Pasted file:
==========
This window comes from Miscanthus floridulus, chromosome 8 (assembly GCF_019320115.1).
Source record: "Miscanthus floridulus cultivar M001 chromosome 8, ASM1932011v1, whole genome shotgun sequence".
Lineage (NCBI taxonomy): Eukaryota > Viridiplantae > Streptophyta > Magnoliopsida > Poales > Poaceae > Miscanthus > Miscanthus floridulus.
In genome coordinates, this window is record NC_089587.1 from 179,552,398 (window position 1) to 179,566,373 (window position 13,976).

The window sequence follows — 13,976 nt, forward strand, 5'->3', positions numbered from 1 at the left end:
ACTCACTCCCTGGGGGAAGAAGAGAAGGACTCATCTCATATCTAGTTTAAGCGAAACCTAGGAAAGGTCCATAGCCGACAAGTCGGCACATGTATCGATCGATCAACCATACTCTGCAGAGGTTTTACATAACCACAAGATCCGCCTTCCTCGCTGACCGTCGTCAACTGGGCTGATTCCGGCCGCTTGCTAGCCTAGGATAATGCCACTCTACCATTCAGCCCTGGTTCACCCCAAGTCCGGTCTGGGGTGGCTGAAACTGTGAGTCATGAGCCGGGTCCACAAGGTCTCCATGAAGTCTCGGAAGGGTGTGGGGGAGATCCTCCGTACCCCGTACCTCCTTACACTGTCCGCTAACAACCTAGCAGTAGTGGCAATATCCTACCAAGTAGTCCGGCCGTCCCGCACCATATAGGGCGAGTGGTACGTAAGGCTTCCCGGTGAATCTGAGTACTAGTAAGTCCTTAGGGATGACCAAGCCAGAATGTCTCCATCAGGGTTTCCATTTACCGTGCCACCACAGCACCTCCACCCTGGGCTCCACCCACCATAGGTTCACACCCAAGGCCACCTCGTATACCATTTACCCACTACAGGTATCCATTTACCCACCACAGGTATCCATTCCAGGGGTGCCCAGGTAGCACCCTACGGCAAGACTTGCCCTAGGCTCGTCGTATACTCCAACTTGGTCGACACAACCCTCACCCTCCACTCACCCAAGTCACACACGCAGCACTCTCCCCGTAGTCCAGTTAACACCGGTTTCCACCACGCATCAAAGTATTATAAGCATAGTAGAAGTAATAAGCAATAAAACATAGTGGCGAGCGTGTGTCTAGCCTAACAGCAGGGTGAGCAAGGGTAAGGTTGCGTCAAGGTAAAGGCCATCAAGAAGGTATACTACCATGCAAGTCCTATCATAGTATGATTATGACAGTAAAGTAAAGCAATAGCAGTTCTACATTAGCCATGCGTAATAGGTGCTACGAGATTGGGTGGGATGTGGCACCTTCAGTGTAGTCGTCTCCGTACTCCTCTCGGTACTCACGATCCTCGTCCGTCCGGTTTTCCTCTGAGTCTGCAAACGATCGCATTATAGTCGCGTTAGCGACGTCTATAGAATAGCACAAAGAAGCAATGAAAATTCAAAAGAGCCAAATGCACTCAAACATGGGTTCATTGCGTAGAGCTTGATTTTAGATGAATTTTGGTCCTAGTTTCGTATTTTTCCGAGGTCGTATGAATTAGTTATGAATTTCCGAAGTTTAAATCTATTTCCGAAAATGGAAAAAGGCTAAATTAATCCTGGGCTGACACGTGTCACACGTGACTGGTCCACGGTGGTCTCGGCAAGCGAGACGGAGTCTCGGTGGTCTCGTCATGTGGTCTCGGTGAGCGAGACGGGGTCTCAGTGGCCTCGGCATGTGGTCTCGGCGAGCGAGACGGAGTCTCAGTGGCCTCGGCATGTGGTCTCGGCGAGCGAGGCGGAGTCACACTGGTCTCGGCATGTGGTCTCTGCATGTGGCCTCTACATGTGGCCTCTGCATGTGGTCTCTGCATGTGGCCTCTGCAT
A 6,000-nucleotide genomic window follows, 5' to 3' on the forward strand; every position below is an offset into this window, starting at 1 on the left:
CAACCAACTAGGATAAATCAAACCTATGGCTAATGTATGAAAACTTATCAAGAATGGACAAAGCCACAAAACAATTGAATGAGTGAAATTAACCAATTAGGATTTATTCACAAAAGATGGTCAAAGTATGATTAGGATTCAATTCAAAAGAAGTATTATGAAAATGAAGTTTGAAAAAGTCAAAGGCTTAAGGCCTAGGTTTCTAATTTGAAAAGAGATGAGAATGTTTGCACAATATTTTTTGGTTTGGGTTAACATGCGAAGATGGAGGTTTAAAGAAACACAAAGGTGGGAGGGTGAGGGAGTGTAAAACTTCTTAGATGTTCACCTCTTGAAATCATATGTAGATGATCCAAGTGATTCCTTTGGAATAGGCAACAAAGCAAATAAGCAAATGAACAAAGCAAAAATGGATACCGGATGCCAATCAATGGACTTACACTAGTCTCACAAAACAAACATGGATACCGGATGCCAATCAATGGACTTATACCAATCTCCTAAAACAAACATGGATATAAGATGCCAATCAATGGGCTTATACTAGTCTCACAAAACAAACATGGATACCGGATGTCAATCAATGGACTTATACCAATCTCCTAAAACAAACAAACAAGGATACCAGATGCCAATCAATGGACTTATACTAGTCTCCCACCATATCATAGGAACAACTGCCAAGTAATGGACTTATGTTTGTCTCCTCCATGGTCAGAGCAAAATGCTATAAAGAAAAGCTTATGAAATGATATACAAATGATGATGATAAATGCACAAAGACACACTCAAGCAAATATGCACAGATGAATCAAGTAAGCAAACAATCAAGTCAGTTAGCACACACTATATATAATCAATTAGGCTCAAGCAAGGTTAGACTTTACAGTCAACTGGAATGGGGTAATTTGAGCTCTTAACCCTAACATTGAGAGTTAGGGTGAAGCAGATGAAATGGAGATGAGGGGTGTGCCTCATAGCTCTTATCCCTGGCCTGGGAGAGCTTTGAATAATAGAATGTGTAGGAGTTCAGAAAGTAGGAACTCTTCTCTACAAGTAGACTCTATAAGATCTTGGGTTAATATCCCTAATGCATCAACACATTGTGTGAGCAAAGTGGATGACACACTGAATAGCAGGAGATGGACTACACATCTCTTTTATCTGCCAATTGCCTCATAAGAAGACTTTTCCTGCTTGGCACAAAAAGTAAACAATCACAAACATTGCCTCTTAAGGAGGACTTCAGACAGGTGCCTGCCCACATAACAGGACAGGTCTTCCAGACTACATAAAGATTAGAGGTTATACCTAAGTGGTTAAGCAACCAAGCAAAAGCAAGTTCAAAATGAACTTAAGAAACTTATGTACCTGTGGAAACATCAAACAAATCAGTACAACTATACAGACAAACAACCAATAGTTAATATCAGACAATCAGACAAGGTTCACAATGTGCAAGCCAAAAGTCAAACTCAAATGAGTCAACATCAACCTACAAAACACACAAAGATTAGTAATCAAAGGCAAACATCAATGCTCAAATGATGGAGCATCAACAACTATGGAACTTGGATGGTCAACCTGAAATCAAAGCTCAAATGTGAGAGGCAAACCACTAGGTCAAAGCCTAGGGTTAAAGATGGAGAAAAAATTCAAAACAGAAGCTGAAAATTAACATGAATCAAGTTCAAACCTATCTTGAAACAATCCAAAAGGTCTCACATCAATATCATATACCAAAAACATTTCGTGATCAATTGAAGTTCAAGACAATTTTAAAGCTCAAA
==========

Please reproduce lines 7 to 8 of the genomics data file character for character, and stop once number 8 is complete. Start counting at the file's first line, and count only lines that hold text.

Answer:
A 6,000-nucleotide genomic window follows, 5' to 3' on the forward strand; every position below is an offset into this window, starting at 1 on the left:
CAACCAACTAGGATAAATCAAACCTATGGCTAATGTATGAAAACTTATCAAGAATGGACAAAGCCACAAAACAATTGAATGAGTGAAATTAACCAATTAGGATTTATTCACAAAAGATGGTCAAAGTATGATTAGGATTCAATTCAAAAGAAGTATTATGAAAATGAAGTTTGAAAAAGTCAAAGGCTTAAGGCCTAGGTTTCTAATTTGAAAAGAGATGAGAATGTTTGCACAATATTTTTTGGTTTGGGTTAACATGCGAAGATGGAGGTTTAAAGAAACACAAAGGTGGGAGGGTGAGGGAGTGTAAAACTTCTTAGATGTTCACCTCTTGAAATCATATGTAGATGATCCAAGTGATTCCTTTGGAATAGGCAACAAAGCAAATAAGCAAATGAACAAAGCAAAAATGGATACCGGATGCCAATCAATGGACTTACACTAGTCTCACAAAACAAACATGGATACCGGATGCCAATCAATGGACTTATACCAATCTCCTAAAACAAACATGGATATAAGATGCCAATCAATGGGCTTATACTAGTCTCACAAAACAAACATGGATACCGGATGTCAATCAATGGACTTATACCAATCTCCTAAAACAAACAAACAAGGATACCAGATGCCAATCAATGGACTTATACTAGTCTCCCACCATATCATAGGAACAACTGCCAAGTAATGGACTTATGTTTGTCTCCTCCATGGTCAGAGCAAAATGCTATAAAGAAAAGCTTATGAAATGATATACAAATGATGATGATAAATGCACAAAGACACACTCAAGCAAATATGCACAGATGAATCAAGTAAGCAAACAATCAAGTCAGTTAGCACACACTATATATAATCAATTAGGCTCAAGCAAGGTTAGACTTTACAGTCAACTGGAATGGGGTAATTTGAGCTCTTAACCCTAACATTGAGAGTTAGGGTGAAGCAGATGAAATGGAGATGAGGGGTGTGCCTCATAGCTCTTATCCCTGGCCTGGGAGAGCTTTGAATAATAGAATGTGTAGGAGTTCAGAAAGTAGGAACTCTTCTCTACAAGTAGACTCTATAAGATCTTGGGTTAATATCCCTAATGCATCAACACATTGTGTGAGCAAAGTGGATGACACACTGAATAGCAGGAGATGGACTACACATCTCTTTTATCTGCCAATTGCCTCATAAGAAGACTTTTCCTGCTTGGCACAAAAAGTAAACAATCACAAACATTGCCTCTTAAGGAGGACTTCAGACAGGTGCCTGCCCACATAACAGGACAGGTCTTCCAGACTACATAAAGATTAGAGGTTATACCTAAGTGGTTAAGCAACCAAGCAAAAGCAAGTTCAAAATGAACTTAAGAAACTTATGTACCTGTGGAAACATCAAACAAATCAGTACAACTATACAGACAAACAACCAATAGTTAATATCAGACAATCAGACAAGGTTCACAATGTGCAAGCCAAAAGTCAAACTCAAATGAGTCAACATCAACCTACAAAACACACAAAGATTAGTAATCAAAGGCAAACATCAATGCTCAAATGATGGAGCATCAACAACTATGGAACTTGGATGGTCAACCTGAAATCAAAGCTCAAATGTGAGAGGCAAACCACTAGGTCAAAGCCTAGGGTTAAAGATGGAGAAAAAATTCAAAACAGAAGCTGAAAATTAACATGAATCAAGTTCAAACCTATCTTGAAACAATCCAAAAGGTCTCACATCAATATCATATACCAAAAACATTTCGTGATCAATTGAAGTTCAAGACAATTTTAAAGCTCAAA